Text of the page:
Although utilities make up the vast majority of wind energy off-takers, there is a growing trend among major corporations, such as Google and Walmart, to purchase wind energy directly from developers or to host wind turbines at company sites.

The American Wind Energy Association (AWEA) recently reported that new wind power purchasers included at least 18 industrial buyers, 11 schools and universities, and eight towns or cities. In addition to Google and Walmart, industrial purchasers of wind power include Anheuser-Busch, Nestle Corp. and Safeway.

According to AWEA, 174 MW of wind power was purchased by non-utility customers last year. While the overall amount is miniscule compared to the quantity purchased by utilities, there are a few reasons why this development is worth watching. For starters, it could open up another pool of potential buyers for which wind developers could negotiate power purchase agreements (PPAs). Further, it could present opportunities for procurement in states that may have abundant wind resources but not necessarily the regulatory trigger – such as a renewable portfolio standard – to procure wind.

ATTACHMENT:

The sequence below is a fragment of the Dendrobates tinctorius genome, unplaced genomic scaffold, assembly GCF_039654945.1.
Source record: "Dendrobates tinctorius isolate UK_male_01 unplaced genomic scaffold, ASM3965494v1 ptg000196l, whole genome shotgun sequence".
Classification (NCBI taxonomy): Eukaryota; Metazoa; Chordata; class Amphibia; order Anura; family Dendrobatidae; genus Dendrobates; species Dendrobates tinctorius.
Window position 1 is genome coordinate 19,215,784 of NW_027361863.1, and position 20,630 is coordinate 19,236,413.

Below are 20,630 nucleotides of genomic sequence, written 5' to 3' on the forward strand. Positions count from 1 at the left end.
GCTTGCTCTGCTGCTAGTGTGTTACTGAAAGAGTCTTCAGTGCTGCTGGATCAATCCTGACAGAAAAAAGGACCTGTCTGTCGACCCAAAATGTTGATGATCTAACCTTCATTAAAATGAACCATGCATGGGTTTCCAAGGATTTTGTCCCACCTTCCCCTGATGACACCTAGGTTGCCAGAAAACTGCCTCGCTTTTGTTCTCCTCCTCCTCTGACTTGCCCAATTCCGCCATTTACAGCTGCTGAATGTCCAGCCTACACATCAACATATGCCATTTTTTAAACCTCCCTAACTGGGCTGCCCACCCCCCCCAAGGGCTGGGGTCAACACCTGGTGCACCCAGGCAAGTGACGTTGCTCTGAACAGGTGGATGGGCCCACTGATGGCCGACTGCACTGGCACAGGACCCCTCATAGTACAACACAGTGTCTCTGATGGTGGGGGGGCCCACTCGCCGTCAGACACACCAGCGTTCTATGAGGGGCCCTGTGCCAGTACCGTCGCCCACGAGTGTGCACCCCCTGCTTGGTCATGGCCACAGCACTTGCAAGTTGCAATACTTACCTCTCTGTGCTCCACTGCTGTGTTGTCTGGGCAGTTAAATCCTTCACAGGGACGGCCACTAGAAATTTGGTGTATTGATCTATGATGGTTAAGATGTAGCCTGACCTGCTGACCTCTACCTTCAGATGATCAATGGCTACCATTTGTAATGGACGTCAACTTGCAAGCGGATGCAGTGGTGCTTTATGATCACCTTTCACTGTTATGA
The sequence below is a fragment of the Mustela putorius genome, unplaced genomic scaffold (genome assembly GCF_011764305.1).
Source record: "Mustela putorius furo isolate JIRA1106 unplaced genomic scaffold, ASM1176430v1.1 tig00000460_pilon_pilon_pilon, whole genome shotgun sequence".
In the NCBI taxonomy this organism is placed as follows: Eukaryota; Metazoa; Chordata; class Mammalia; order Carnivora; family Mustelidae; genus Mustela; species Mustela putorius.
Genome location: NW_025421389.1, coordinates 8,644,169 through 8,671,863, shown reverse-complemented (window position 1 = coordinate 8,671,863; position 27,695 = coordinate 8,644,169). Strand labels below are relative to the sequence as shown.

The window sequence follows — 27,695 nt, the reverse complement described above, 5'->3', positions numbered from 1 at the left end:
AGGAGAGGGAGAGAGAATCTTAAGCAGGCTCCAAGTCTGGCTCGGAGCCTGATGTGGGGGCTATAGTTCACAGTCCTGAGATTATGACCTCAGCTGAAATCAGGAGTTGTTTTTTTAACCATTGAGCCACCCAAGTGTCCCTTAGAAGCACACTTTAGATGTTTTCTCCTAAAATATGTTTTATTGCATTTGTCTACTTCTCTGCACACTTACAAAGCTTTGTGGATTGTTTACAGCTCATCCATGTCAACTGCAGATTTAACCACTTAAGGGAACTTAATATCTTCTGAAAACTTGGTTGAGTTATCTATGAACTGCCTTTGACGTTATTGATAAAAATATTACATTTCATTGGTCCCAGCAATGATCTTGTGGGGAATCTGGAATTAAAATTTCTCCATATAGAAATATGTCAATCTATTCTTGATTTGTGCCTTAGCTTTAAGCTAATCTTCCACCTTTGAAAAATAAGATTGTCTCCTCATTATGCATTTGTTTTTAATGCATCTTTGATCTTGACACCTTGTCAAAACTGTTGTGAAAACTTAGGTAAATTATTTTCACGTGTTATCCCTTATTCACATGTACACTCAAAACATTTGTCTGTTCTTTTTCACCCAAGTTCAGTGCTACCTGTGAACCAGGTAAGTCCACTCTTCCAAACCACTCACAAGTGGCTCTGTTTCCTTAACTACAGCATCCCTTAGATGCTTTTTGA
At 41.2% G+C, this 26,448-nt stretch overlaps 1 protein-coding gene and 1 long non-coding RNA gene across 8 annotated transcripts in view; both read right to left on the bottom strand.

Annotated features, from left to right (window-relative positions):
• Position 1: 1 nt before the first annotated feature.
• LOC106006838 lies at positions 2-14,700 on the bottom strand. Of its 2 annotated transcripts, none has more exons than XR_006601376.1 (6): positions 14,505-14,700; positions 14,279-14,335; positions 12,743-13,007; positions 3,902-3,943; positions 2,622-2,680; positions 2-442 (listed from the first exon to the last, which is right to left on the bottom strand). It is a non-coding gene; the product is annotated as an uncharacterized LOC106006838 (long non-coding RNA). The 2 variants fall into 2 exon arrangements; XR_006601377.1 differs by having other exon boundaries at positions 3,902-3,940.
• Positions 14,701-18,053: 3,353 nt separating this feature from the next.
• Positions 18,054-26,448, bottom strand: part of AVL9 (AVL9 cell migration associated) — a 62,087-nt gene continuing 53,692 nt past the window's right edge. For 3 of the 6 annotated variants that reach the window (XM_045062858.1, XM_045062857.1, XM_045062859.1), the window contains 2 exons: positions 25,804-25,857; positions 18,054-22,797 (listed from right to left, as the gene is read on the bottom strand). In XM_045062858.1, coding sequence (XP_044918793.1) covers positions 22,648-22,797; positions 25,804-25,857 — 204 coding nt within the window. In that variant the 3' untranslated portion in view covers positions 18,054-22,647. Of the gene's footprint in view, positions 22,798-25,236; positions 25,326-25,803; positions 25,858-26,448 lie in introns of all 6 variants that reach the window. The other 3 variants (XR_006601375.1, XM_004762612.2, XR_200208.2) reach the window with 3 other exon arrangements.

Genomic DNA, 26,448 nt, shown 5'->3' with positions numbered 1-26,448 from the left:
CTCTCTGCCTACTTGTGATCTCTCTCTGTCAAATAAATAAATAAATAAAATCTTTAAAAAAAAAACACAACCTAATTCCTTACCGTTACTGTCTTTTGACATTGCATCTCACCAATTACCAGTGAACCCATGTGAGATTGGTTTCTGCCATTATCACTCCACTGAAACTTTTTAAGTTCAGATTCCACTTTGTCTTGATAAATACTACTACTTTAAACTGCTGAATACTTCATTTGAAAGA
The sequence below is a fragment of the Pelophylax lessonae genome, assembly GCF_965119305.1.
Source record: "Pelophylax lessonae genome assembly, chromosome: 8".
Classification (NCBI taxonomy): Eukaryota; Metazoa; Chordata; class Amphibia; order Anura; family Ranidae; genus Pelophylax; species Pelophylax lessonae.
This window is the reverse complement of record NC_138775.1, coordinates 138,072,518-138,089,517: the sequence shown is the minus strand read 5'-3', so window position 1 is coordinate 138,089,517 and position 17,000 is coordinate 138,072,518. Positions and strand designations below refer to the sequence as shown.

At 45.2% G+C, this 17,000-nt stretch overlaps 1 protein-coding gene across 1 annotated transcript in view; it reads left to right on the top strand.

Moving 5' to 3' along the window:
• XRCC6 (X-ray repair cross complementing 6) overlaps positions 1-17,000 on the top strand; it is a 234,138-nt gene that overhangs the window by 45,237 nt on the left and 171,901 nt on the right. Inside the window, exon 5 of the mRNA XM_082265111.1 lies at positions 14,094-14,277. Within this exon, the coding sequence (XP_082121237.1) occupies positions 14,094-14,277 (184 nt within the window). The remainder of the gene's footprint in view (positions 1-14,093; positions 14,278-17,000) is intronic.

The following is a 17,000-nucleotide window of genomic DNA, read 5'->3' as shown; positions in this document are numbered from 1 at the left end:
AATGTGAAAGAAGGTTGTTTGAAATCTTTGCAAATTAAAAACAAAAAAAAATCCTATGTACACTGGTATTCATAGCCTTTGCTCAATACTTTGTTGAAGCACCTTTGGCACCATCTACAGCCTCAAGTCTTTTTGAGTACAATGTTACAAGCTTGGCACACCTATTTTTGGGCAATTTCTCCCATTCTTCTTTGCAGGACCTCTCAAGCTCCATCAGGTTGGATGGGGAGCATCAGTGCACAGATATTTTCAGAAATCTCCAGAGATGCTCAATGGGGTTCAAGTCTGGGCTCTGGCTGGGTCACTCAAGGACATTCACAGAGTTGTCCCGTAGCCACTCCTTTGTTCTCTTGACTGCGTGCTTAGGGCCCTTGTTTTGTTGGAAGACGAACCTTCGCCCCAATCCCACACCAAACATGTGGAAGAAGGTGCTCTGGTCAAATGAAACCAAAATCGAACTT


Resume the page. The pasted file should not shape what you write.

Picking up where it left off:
So, what is behind the procurement push? For companies like Google, purchasing wind energy provides cost savings, reduces emissions and demonstrates environmental stewardship. The Mountain View, Calif.-based search-engine giant has been a pioneer among corporations seeking the cost and environmental benefits of using wind power. Google began purchasing wind energy in 2010 to power its Midwestern data centers and says wind energy procurement has helped the company achieve carbon neutrality.

Google says its data centers use only 50% of the energy that many other data centers consume, making them some of the most efficient in the world. This energy efficiency has saved the company more than a $1 billion dollars while lessening its impact on the environment.